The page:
Record of the Day: Red Hot + Cool, "Stolen Moments"

Record of the Day: Red Hot + Cool, “Stolen Moments”

Red Hot+Cool
Stolen Moments (Cd GRP 97942)

To help fight the catastrophic phenomenon of AIDS, many artists' organizations have been formed over the years
last fifteen years they have given life to various projects both in concert and on record to raise funds and make people more aware of the dangers linked to this disease.
The Red Hot Organization of New York is one of the most active in creating musical events and videos on the topic; founded by
a young lawyer, John Carlin, dismayed at witnessing the progressive disappearance of too many of his friends due to AIDS, Red Hot has created 15 projects that cross the entire stylistic spectrum of American music, from jazz to alternative rock, passing through the country and the music of Gershwin and Porter.

From the first album, “Red Hot+Blue” (which brought together many artists including U2, David Byrne, Sinéad O'Connor, Fine Young Cannibals, Tom Waits and Salif Keita) the worldwide success was immediate; even today the royalties from this album, donated by all the musicians, continue to help projects and hospitals that fight AIDS.

Many quality albums followed, full of stimulating collaborations; my favorite to this day remains “Red Hot+Cool” which sees musicians such as Ron Carter, Lester Bowie, Branford Marsalis, Don Cherry and Herbie Hancock join forces together with artists such as Michael Franti, Groove Collective, Me'Shell Ndegéocello, Bernie Worrell and Incognito in an irresistible collection of songs that prove ideal for dancing and at the same time are able to repay numerous re-listenings thanks to their refined synthesis of many aspects of African-American culture, from bebop to rap.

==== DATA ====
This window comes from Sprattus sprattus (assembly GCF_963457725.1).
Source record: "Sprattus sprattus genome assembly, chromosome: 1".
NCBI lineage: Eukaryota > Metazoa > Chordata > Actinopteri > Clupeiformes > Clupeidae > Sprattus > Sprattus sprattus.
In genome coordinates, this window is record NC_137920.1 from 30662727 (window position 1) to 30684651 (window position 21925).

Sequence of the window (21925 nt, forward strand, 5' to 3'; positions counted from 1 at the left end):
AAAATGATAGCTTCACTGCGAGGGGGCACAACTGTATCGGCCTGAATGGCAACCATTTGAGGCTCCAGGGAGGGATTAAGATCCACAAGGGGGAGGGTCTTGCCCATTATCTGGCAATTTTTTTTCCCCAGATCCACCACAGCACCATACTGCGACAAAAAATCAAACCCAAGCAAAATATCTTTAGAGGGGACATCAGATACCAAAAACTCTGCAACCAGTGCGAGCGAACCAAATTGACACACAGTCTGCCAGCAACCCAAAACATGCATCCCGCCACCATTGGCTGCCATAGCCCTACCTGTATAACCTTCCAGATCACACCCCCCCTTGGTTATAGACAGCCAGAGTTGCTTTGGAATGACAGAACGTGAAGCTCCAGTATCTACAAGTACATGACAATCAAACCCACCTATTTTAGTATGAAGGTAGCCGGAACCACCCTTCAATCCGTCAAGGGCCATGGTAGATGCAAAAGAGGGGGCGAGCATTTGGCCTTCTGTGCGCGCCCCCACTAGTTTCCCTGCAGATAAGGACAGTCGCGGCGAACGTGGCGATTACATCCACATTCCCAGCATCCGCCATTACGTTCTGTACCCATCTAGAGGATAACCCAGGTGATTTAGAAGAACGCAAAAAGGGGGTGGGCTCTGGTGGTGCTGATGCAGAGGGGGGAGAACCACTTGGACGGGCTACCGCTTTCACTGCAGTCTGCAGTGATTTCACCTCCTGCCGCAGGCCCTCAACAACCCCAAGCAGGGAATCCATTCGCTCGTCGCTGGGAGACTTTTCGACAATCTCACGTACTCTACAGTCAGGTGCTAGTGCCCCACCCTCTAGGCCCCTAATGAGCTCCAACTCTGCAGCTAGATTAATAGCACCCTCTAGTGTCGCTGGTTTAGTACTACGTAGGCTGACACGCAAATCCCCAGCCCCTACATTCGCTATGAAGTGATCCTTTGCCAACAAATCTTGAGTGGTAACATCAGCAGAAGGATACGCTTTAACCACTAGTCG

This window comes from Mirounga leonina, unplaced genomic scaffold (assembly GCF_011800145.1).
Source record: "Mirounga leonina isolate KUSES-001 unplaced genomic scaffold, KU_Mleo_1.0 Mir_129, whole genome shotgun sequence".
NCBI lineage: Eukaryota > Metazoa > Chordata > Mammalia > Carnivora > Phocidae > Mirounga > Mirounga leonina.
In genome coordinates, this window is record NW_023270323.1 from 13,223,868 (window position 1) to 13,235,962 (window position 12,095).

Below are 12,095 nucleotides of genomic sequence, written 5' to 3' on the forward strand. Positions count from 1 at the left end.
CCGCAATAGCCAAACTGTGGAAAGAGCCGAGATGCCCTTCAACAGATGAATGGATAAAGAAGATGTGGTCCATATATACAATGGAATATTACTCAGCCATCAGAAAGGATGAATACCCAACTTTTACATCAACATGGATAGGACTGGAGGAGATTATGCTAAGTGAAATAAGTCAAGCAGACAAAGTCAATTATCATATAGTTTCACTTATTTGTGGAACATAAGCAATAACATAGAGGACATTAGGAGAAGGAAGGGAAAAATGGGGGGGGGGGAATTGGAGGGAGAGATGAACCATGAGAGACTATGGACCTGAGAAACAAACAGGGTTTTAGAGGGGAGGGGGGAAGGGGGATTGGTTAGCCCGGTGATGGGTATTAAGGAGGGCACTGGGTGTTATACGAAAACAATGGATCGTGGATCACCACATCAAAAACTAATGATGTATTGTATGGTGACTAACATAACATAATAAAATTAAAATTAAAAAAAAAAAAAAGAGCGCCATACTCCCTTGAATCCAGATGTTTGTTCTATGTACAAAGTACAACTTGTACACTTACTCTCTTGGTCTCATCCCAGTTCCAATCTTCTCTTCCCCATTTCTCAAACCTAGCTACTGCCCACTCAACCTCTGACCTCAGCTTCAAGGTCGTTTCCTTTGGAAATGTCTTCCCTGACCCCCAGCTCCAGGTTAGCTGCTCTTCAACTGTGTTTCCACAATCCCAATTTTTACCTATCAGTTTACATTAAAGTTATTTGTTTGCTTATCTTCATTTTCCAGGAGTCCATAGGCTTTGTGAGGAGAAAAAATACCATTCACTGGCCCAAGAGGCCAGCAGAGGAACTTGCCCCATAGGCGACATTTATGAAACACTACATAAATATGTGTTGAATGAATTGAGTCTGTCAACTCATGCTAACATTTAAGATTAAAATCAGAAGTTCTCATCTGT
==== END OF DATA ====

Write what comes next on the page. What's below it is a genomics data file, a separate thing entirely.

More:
Listen to Hancock's amazing solo in “Nocturnal Sunshine”, along which Me'Shell's voice slides like a cobra in counterpoint with the incredible groove of Harvey Mason's drums, (this song would be enough to justify the purchase).
Or immerse yourself in the metal-rap hell of “This Is Madness”, a complaint shouted at the top of your lungs by Umar Bin Hassan of the Last Poets in the company of Pharoah Sanders' scorching saxophone.
If you want quieter atmospheres but not without grit, here is Ufo's reinterpretation of Oliver Nelson's “Stolen Moments”, but the whole album is a marvel of taste, feeling and rhythm.

Carlo Boccadoro, composer and conductor, was born in Macerata in 1963. He lives and works in Milan. He collaborates with soloists and orchestras in different parts of the world. He is the author of numerous books on musical topics.

This text is taken from “Lunario della musica: A record for every day of the year” published by Einaudi, courtesy of the author and the publisher.